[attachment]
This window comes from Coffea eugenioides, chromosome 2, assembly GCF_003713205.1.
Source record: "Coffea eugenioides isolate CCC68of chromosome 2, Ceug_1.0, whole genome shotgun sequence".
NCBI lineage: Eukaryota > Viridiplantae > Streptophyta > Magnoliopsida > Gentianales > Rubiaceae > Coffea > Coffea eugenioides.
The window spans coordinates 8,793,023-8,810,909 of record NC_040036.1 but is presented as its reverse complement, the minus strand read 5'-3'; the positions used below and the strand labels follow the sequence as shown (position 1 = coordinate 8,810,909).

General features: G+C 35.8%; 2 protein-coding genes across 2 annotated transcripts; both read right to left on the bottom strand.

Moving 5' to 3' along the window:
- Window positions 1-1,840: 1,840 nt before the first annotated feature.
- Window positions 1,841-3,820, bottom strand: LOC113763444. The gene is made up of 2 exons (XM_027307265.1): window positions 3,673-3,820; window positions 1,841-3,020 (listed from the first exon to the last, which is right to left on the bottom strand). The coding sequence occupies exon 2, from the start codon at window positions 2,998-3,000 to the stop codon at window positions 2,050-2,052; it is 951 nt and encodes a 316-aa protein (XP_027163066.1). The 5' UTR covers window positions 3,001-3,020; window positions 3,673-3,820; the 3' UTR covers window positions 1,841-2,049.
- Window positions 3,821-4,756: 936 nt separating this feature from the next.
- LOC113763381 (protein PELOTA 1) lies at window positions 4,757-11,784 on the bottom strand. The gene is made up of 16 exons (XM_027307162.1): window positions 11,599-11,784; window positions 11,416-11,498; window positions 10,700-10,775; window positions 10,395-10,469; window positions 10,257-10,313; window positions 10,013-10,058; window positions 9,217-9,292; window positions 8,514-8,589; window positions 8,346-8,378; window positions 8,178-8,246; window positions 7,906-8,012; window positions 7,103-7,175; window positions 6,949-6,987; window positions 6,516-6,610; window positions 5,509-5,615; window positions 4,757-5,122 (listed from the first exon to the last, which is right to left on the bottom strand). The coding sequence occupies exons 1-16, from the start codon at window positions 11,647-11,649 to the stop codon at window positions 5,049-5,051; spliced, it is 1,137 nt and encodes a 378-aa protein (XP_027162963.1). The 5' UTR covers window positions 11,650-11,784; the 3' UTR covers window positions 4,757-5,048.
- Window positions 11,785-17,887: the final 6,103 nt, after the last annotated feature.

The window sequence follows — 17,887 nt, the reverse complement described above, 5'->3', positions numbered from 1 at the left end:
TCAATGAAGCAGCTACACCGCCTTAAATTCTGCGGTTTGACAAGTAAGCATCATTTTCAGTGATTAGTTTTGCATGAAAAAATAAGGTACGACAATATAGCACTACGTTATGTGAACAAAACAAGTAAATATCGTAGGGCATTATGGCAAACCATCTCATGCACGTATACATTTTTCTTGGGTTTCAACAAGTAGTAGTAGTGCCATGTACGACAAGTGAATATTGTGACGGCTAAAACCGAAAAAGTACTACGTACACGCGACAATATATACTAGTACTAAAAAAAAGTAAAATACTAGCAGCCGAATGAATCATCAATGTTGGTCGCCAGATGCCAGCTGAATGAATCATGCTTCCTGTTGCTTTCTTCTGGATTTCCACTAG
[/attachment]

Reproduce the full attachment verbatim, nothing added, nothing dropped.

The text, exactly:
This window comes from Coffea eugenioides, chromosome 2, assembly GCF_003713205.1.
Source record: "Coffea eugenioides isolate CCC68of chromosome 2, Ceug_1.0, whole genome shotgun sequence".
NCBI lineage: Eukaryota > Viridiplantae > Streptophyta > Magnoliopsida > Gentianales > Rubiaceae > Coffea > Coffea eugenioides.
The window spans coordinates 8,793,023-8,810,909 of record NC_040036.1 but is presented as its reverse complement, the minus strand read 5'-3'; the positions used below and the strand labels follow the sequence as shown (position 1 = coordinate 8,810,909).

General features: G+C 35.8%; 2 protein-coding genes across 2 annotated transcripts; both read right to left on the bottom strand.

Moving 5' to 3' along the window:
- Window positions 1-1,840: 1,840 nt before the first annotated feature.
- Window positions 1,841-3,820, bottom strand: LOC113763444. The gene is made up of 2 exons (XM_027307265.1): window positions 3,673-3,820; window positions 1,841-3,020 (listed from the first exon to the last, which is right to left on the bottom strand). The coding sequence occupies exon 2, from the start codon at window positions 2,998-3,000 to the stop codon at window positions 2,050-2,052; it is 951 nt and encodes a 316-aa protein (XP_027163066.1). The 5' UTR covers window positions 3,001-3,020; window positions 3,673-3,820; the 3' UTR covers window positions 1,841-2,049.
- Window positions 3,821-4,756: 936 nt separating this feature from the next.
- LOC113763381 (protein PELOTA 1) lies at window positions 4,757-11,784 on the bottom strand. The gene is made up of 16 exons (XM_027307162.1): window positions 11,599-11,784; window positions 11,416-11,498; window positions 10,700-10,775; window positions 10,395-10,469; window positions 10,257-10,313; window positions 10,013-10,058; window positions 9,217-9,292; window positions 8,514-8,589; window positions 8,346-8,378; window positions 8,178-8,246; window positions 7,906-8,012; window positions 7,103-7,175; window positions 6,949-6,987; window positions 6,516-6,610; window positions 5,509-5,615; window positions 4,757-5,122 (listed from the first exon to the last, which is right to left on the bottom strand). The coding sequence occupies exons 1-16, from the start codon at window positions 11,647-11,649 to the stop codon at window positions 5,049-5,051; spliced, it is 1,137 nt and encodes a 378-aa protein (XP_027162963.1). The 5' UTR covers window positions 11,650-11,784; the 3' UTR covers window positions 4,757-5,048.
- Window positions 11,785-17,887: the final 6,103 nt, after the last annotated feature.

The window sequence follows — 17,887 nt, the reverse complement described above, 5'->3', positions numbered from 1 at the left end:
TCAATGAAGCAGCTACACCGCCTTAAATTCTGCGGTTTGACAAGTAAGCATCATTTTCAGTGATTAGTTTTGCATGAAAAAATAAGGTACGACAATATAGCACTACGTTATGTGAACAAAACAAGTAAATATCGTAGGGCATTATGGCAAACCATCTCATGCACGTATACATTTTTCTTGGGTTTCAACAAGTAGTAGTAGTGCCATGTACGACAAGTGAATATTGTGACGGCTAAAACCGAAAAAGTACTACGTACACGCGACAATATATACTAGTACTAAAAAAAAGTAAAATACTAGCAGCCGAATGAATCATCAATGTTGGTCGCCAGATGCCAGCTGAATGAATCATGCTTCCTGTTGCTTTCTTCTGGATTTCCACTAG